Then, add whatever else you want in the soup!  I usually chop some carrots and celery and just let them cook in the broth.  However, since I’m all about conserving broth, when it comes time to add potatoes I boil them in water first, then drain and add them to the soup out of some, perhaps misguided, notion that they will soak up broth during cooking.  Finally, I find that its best if you want chicken in your chicken soup to just put some chicken pieces in the bowl and pour hot soup over them.  If you actually put cooked chicken in the soup it gets dried out, counter-intuitive though that may be.  I also sometimes put bok choy in the soup.  It’s really delicious and soaks up flavor from whatever its cooked in.  The only thing to watch out for is it sort of falls apart if you cook it more than about 5 minutes.

Then, EAT! I don’t feel the need to elaborate on this part really.  Maybe bread and butter or cheese should be involved.  Up to you.

Since, however hard you try (and I know, I’ve tried) you will not be able to eat it all in one sitting, it’s fortunate that the soup stores well.  I generally just stick the whole pot in the fridge with a lid on it.  It’s never been around in my house longer than a few days, and I’m sure it wouldn’t be in yours either, as you all have excellent taste, so hopefully we shall never know how long it takes to go bad.

Happy eating!

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This recipe will probably kill you

I pride myself on being able to, if not come up with, then at least recognize a freaking fabulous recipe when I see one.  We tried this one out and it caused my boyfriend to burst into spontaneous accents and make semi-sexual noises.  Also it includes one entire stick of butter.  Hot?  Totally hot.  It’s titled “Mussels in Pinot Noir Butter” and is from the Pike Place Public Market Seafood Cookbook by Braiden Rex-Johnson.  I recommend this book.  This is the first thing I’ve made out of it, but I start drooling like a baby basset hound every time I crack this tome open.  Major food porn of the highest order.  So!  To the mussels!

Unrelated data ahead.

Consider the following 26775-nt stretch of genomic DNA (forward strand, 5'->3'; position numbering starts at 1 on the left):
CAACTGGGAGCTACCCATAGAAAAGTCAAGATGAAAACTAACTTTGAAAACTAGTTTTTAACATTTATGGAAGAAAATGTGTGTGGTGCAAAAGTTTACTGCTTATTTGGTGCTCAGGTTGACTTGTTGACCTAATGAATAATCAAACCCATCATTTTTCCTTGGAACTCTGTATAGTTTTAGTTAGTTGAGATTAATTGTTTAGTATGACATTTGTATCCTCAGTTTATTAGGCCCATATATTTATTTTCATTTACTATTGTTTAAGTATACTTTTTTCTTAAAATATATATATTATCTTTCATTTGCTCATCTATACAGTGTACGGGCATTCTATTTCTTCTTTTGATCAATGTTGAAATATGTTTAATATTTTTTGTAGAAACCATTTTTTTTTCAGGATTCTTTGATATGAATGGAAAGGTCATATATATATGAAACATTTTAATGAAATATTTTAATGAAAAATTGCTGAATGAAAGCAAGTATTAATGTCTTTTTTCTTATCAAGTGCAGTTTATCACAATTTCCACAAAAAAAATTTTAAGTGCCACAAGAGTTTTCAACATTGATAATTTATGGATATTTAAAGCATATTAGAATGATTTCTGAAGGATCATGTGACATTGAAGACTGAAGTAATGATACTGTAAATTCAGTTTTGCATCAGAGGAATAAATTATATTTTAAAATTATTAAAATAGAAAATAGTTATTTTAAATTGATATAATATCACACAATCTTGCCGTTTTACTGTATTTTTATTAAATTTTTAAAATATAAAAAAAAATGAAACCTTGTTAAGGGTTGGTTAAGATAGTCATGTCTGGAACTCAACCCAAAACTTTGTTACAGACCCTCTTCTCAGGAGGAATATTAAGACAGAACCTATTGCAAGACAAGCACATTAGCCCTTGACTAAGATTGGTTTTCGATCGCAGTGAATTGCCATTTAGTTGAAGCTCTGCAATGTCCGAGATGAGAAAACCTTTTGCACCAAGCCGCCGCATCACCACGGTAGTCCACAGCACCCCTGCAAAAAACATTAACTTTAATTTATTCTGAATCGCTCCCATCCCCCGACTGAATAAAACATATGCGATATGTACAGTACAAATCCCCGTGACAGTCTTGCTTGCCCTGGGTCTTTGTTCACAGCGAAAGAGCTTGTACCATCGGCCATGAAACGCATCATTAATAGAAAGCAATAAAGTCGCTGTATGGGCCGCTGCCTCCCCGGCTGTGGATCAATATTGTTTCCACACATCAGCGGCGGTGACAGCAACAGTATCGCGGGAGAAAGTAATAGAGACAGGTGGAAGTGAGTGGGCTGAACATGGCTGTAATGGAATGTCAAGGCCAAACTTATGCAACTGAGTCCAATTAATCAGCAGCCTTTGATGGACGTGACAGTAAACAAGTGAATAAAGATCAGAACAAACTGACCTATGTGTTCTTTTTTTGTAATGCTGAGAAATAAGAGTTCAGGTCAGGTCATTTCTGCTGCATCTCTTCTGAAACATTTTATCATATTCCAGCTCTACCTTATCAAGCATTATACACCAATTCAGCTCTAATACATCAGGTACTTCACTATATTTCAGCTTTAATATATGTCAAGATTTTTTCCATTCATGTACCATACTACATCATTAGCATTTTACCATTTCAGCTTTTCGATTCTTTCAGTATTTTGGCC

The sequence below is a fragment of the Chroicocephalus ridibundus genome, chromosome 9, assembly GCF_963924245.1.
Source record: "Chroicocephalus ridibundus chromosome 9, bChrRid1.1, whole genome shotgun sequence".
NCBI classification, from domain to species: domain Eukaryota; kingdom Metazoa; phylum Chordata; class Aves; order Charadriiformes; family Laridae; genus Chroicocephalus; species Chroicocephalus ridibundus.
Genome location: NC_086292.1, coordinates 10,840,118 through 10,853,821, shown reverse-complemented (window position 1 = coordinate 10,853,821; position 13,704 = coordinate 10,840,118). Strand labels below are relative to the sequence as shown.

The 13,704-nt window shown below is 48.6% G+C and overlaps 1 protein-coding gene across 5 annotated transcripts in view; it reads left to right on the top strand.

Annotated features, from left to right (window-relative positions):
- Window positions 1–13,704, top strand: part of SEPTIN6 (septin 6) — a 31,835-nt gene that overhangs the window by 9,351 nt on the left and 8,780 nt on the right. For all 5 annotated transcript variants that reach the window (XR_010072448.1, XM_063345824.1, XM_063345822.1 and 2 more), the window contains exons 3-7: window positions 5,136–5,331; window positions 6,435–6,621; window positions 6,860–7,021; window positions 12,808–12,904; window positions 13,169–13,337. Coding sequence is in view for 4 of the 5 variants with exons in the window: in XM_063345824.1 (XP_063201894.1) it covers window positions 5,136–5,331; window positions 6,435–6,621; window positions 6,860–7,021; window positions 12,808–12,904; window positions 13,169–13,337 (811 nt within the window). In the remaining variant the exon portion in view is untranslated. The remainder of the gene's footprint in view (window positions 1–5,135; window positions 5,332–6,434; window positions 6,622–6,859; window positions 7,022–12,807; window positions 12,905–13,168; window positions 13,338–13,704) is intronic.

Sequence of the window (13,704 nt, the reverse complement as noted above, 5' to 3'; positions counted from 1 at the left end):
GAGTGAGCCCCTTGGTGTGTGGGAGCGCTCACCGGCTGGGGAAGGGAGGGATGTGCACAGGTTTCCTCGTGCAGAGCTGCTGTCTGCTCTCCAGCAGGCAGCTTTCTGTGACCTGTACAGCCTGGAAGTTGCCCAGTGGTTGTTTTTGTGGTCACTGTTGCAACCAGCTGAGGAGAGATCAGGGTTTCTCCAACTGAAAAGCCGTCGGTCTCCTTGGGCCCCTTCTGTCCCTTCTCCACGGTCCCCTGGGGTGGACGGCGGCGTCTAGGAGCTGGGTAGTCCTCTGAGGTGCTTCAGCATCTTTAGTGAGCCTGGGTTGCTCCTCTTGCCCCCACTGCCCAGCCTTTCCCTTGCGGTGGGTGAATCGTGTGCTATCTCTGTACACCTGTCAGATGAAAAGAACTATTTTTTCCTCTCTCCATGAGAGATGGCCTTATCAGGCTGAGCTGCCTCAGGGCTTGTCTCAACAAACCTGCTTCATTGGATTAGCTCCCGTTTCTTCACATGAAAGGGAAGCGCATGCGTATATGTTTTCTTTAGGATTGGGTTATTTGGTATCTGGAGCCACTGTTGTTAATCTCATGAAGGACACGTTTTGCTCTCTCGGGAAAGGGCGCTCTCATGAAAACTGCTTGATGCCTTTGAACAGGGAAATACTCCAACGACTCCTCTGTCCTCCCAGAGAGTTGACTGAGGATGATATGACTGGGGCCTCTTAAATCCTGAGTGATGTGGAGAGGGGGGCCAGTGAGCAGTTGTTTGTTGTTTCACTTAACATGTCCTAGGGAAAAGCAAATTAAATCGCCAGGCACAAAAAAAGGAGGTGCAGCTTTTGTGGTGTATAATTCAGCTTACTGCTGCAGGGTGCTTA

3/4 cup pinot noir

2 dozen large mussles (about 1 1/2 pounds) all cleaned up

2 tablespoons finely minced shallots

2 tablespoons fresh lemon juice

1/2 cup unsalted butter, cut into pieces (yeah, ya heard)

6 tiny cornichons (little baby pickles, in case you aren’t familiar…  and Safeway isn’t.  We ended up with something called “petite snack crunchers”) cut into quarters.

Bring 1/2 cup of the wine to a boil in the biggest pot you have.  Reduce heat, add mussels, cover, and steam until mussels open.  The book says 5-7 minutes.  Take out the open ones, and let the rest keep cooking for a minute or two.  If any don’t open after that, throw those away, as this means they were DOA and eating them exposes you to nasty shell-fishy disease. Keep the liquid you used to steam the mussels, it is essential to future gastronomic happiness.

While the mussels cool, put the portion of the wine that you didn’t steam the mussels in (it’ll be 1/4 cup) in a skillet with the shallots and the lemon juice.  You’ll notice that through a grave oversight on someone’s part, there isn’t any garlic included in this recipe.  We added garlic at this juncture.  Let this lovely liquid reduce for 5-7 minutes, or until the liquid is almost gone.  Then add the mussel steaming liquid that you saved for just this reason, and reduce again until you only have about 3 tablespoons left.  It should also thicken slightly.  According to the book, it starts to thicken pretty fast, so keep and eye on it so things don’t get out of hand.  I didn’t notice a thickening problem, but hey.